The success of molecularly targeted cancer therapy using tyrosine kinase inhibitors (TKIs) faces a number of difficult challenges. Foremost among these is the ability to identify subsets of different cancers that are uniquely sensitive to targeted agents, often identified by the presence of genetic markers implying """"""""dependence"""""""" or """"""""addiction"""""""" to the targeted pathway. Equally important to the longterm success of these therapies is understanding and circumventing acquired drug resistance, which is a key limitation to their clinical effectiveness. Acquired resistance to drugs targeting growth factor receptors differs from resistance to genotoxic cancer chemotherapy, and may include both specific mutations in targeted receptors, as well as more complex functional alterations in signaling networks. Here we will use non-small cell lung cancer (NSCLC) cell line models that appear to faithfully recapitulate key signaling dependence of cancers with activating mutations in the Epidermal Growth Factor Receptor (EGFR) gene, identifying a subset of lung cancers with extreme sensitivity to EGFR TKIs. We outline three aims that address the acquisition of resistance in tumors that were previously sensitive to these agents:
in Aim 1, we will generate cell line models for acquired resistance to """"""""second generation"""""""" irreversible inhibitors of EGFR, and use genetic, signaling and functional analyses to dissect the underlying mechanisms.
In Aim 2, we will use a high throughput shRNA screen of tyrosine kinases to identify candidate targets whose suppression may circumvent resistance to EGFR inhibitors.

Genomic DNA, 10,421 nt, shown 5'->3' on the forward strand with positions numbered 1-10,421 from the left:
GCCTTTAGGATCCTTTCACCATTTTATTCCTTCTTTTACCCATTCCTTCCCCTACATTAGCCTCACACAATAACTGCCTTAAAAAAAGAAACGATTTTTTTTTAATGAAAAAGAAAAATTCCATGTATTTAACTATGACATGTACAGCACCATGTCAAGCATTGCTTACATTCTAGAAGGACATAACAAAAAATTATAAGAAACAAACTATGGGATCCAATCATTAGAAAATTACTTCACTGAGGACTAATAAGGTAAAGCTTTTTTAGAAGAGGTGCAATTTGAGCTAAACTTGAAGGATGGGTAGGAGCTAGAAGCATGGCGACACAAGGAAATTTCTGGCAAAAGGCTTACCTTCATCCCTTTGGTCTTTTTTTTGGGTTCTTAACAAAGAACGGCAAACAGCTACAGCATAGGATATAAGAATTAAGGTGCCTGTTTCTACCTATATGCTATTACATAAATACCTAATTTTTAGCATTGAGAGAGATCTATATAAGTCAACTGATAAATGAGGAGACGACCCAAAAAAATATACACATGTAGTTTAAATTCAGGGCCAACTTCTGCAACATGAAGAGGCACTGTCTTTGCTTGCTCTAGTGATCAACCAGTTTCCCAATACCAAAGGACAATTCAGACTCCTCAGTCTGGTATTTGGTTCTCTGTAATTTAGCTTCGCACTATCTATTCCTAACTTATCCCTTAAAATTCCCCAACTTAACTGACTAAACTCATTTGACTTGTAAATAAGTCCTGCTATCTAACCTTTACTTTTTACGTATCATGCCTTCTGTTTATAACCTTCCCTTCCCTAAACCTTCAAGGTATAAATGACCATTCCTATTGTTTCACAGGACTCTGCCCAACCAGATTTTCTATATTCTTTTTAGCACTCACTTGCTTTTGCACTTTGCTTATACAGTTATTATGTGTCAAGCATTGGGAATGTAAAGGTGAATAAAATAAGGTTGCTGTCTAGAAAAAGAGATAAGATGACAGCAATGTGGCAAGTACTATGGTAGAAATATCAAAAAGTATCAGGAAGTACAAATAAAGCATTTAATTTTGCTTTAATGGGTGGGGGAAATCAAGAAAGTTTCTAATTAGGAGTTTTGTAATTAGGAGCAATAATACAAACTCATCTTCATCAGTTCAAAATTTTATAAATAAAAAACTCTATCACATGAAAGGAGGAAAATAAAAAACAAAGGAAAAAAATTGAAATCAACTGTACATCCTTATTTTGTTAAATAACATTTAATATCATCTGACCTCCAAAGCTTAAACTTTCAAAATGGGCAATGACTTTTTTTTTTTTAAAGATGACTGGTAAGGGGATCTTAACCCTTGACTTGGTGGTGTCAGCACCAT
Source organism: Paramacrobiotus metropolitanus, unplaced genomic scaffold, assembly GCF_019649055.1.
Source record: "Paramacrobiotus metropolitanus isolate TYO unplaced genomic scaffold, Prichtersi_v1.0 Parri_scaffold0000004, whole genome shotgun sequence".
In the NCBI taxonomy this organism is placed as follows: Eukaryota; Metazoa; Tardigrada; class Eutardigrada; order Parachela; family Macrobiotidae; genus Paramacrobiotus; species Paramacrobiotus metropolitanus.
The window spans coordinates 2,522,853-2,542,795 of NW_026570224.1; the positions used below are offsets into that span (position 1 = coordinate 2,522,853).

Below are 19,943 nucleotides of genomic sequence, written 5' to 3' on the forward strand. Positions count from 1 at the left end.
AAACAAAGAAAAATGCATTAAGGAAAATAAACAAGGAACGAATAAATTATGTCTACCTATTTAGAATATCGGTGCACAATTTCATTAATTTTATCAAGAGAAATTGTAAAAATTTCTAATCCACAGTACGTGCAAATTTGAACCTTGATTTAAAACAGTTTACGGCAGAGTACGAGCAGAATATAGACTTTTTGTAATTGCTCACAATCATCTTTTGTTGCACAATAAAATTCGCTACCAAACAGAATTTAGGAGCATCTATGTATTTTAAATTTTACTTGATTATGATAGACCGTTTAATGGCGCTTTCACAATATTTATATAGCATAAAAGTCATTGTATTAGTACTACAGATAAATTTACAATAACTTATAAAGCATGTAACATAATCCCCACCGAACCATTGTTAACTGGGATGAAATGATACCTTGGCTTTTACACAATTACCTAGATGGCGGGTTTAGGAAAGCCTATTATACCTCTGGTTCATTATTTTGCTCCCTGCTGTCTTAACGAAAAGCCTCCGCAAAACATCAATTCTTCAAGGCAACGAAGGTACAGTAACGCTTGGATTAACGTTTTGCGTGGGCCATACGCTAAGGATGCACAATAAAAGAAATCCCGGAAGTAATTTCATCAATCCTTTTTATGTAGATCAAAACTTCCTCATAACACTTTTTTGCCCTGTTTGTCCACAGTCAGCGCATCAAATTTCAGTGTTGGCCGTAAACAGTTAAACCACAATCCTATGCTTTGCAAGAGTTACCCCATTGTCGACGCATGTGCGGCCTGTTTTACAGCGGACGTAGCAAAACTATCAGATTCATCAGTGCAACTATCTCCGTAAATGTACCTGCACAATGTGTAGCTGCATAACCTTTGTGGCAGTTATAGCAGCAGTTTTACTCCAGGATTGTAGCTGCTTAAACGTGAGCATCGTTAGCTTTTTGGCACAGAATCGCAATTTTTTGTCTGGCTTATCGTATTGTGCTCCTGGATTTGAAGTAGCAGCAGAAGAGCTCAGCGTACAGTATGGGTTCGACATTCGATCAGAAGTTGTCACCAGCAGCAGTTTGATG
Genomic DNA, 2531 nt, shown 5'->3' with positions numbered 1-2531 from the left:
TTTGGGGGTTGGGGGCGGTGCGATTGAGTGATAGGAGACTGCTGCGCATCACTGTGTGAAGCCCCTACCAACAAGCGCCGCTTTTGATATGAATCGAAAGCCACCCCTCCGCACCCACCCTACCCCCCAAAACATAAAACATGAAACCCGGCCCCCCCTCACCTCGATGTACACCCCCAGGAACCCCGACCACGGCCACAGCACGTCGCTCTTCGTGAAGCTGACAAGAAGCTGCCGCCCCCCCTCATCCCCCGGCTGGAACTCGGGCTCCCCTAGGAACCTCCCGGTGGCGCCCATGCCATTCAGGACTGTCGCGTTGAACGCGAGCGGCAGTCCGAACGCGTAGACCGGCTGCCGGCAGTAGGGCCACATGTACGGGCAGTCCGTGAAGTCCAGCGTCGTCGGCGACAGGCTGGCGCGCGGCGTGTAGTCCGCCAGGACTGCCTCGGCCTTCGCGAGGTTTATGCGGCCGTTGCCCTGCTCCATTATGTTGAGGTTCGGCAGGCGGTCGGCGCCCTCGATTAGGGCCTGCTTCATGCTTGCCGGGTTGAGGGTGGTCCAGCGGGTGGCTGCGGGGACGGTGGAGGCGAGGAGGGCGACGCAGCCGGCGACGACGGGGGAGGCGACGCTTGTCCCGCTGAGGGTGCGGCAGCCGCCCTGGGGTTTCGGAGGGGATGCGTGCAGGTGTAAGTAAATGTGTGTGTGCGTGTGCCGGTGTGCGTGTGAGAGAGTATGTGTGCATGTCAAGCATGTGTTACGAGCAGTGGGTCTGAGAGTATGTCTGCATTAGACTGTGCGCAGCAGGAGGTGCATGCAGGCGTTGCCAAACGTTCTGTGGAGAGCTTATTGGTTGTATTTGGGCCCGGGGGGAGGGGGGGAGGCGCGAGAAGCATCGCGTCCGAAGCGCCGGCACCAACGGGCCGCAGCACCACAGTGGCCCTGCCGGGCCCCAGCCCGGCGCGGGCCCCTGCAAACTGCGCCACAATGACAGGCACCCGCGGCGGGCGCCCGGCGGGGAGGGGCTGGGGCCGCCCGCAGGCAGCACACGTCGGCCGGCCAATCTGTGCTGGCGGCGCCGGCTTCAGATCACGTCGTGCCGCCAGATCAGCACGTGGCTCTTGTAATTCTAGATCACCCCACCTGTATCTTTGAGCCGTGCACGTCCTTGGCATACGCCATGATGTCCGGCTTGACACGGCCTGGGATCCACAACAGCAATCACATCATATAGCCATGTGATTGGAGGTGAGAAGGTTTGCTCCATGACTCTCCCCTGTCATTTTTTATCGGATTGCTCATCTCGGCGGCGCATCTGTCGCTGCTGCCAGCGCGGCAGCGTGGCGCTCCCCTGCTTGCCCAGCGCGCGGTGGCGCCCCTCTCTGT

In Aim 3, we will use lentiviral knockdown/reconstitution experiments to quantitate oncogene dependence of drug resistant cells, both on the initiating EGFR mutation and on associated signaling pathways that contribute to acquired drug resistance. Together, these aims will provide important insight into critical mechanisms that underlie the acquisition of resistance to novel inhibitors targeting growth factor receptors in human cancer.

Public Health Relevance

Understanding the mechanisms by which cancers that are sensitive to the new classes of targeted cancer therapies become resistant to these is critical to their eventual clinical success. Our approach is designed to dissect the molecular basis of resistance to these cancer drugs.

Agency
National Institute of Health (NIH)
Institute
National Cancer Institute (NCI)
Type
Research Project (R01)
Project #
5R01CA129933-03
Application #
7780378
Study Section
Basic Mechanisms of Cancer Therapeutics Study Section (BMCT)
Program Officer
Song, Min-Kyung H
Project Start
2008-04-01
Project End
2013-01-31
Budget Start
2010-02-01
Budget End
2011-01-31
Support Year
3
Fiscal Year
2010
Total Cost
$367,275
Indirect Cost
Name
Massachusetts General Hospital
Department
Type
DUNS #
073130411
City
Boston
State
MA
Country
United States
Zip Code
02199
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